Inflation appeared to have dashed Spotify’s hopes to become a hardware company.
Spotify has quietly stopped producing its in-car hardware device called the ‘Car Thing,’ citing inflation, supply chain disruptions, and the product’s financial viability.
The decision came shortly after the company made the product widely available in the US market in February.
The device, unveiled by the global streaming giant in April 2021, was designed to let users access their Spotify accounts to play music and podcasts via a dedicated screen.
The touch-enabled Car Thing features voice commands, allowing users to quickly access their music and podcasts by simply saying, “Hey Spotify”.
Spotify offered it in beta for a limited number of Spotify Premium users in October 2021 followed by a wider release in the US market in February of this year at $89.99.
Car Thing was ideal for vehicles that don’t have Apple CarPlay or Android Auto installed, although it still required a connection to users’ Spotify app on their smartphones.
Spotify recently slashed the price of the product by 44% to $49.99, according to its dedicated microsite for the product. The discount could mean that the device wasn’t selling out as fast as the company had hoped.
The company disclosed its decision to discontinue Car Thing in its most recent (Q2 2022) earnings report on July 27.
The move weighed on the group’s reported gross margin for the second quarter, the company said, after incurring a one-time charge of $31 million.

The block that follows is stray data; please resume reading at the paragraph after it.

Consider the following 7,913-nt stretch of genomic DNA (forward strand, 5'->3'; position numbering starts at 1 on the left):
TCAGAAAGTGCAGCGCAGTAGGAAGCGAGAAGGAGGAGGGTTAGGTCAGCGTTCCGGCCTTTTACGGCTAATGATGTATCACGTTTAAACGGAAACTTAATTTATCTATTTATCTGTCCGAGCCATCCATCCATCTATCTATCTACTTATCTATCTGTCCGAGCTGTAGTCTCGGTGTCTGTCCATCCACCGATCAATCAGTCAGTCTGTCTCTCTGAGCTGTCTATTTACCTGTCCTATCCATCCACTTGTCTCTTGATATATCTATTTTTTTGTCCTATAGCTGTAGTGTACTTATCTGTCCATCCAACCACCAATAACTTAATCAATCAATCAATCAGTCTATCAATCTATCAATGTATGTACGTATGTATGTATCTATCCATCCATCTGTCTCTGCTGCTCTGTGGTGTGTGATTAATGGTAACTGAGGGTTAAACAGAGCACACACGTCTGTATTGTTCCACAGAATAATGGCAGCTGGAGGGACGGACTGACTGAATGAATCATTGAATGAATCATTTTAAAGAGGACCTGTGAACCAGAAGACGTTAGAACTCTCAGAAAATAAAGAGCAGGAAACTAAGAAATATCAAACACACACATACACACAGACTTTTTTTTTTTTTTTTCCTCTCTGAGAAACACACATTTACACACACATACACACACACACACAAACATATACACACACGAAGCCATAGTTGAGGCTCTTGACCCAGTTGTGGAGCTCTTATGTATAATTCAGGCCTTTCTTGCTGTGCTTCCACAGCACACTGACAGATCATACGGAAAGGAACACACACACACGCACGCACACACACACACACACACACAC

During last week’s earnings call, Spotify Chief Financial Officer Paul Vogel said the company’s decision to discontinue Car Thing was due to a few factors including pricing, inflationary pressures and supply chain difficulties.
“First, we tested a number of price points and we frankly haven’t seen the volume at the higher prices that would make the current product financially viable”
Paul Vogel, Spotify
“First, we tested a number of price points and we frankly haven’t seen the volume at the higher prices that would make the current product financially viable,” Vogel said, speaking last week.
“Second, rising inflation and component costs, coupled with the expanded lead time needed to order parts, has significantly altered the risk reward of continuing to lean into further product development,” the executive added.Music Business Worldwide